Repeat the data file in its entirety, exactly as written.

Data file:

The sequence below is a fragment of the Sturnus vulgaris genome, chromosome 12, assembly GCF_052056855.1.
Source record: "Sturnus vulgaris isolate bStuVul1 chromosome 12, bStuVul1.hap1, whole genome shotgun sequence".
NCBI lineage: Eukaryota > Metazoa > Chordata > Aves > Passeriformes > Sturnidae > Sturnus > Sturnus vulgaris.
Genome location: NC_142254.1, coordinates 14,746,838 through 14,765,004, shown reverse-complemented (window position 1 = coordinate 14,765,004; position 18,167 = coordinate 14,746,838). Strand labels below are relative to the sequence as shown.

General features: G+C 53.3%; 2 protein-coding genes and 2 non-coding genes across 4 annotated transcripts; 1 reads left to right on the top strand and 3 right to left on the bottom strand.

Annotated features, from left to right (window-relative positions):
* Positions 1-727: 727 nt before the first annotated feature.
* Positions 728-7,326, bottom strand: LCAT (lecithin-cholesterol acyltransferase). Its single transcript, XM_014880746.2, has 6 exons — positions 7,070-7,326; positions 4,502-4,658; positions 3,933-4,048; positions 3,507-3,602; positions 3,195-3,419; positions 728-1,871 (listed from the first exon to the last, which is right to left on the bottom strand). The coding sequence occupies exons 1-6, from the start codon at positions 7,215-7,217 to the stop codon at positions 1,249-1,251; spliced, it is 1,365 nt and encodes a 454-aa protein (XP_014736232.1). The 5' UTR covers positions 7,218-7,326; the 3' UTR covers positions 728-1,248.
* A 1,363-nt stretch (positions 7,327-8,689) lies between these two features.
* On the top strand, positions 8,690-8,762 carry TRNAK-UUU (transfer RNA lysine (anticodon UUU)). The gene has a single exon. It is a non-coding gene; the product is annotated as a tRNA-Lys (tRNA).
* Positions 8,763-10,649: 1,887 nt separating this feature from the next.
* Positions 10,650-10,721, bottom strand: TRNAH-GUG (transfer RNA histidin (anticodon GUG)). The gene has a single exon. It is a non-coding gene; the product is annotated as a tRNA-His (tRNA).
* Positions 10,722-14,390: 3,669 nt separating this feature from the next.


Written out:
The sequence below is a fragment of the Sturnus vulgaris genome, chromosome 12, assembly GCF_052056855.1.
Source record: "Sturnus vulgaris isolate bStuVul1 chromosome 12, bStuVul1.hap1, whole genome shotgun sequence".
NCBI lineage: Eukaryota > Metazoa > Chordata > Aves > Passeriformes > Sturnidae > Sturnus > Sturnus vulgaris.
Genome location: NC_142254.1, coordinates 14,746,838 through 14,765,004, shown reverse-complemented (window position 1 = coordinate 14,765,004; position 18,167 = coordinate 14,746,838). Strand labels below are relative to the sequence as shown.

General features: G+C 53.3%; 2 protein-coding genes and 2 non-coding genes across 4 annotated transcripts; 1 reads left to right on the top strand and 3 right to left on the bottom strand.

Annotated features, from left to right (window-relative positions):
* Positions 1-727: 727 nt before the first annotated feature.
* Positions 728-7,326, bottom strand: LCAT (lecithin-cholesterol acyltransferase). Its single transcript, XM_014880746.2, has 6 exons — positions 7,070-7,326; positions 4,502-4,658; positions 3,933-4,048; positions 3,507-3,602; positions 3,195-3,419; positions 728-1,871 (listed from the first exon to the last, which is right to left on the bottom strand). The coding sequence occupies exons 1-6, from the start codon at positions 7,215-7,217 to the stop codon at positions 1,249-1,251; spliced, it is 1,365 nt and encodes a 454-aa protein (XP_014736232.1). The 5' UTR covers positions 7,218-7,326; the 3' UTR covers positions 728-1,248.
* A 1,363-nt stretch (positions 7,327-8,689) lies between these two features.
* On the top strand, positions 8,690-8,762 carry TRNAK-UUU (transfer RNA lysine (anticodon UUU)). The gene has a single exon. It is a non-coding gene; the product is annotated as a tRNA-Lys (tRNA).
* Positions 8,763-10,649: 1,887 nt separating this feature from the next.
* Positions 10,650-10,721, bottom strand: TRNAH-GUG (transfer RNA histidin (anticodon GUG)). The gene has a single exon. It is a non-coding gene; the product is annotated as a tRNA-His (tRNA).
* Positions 10,722-14,390: 3,669 nt separating this feature from the next.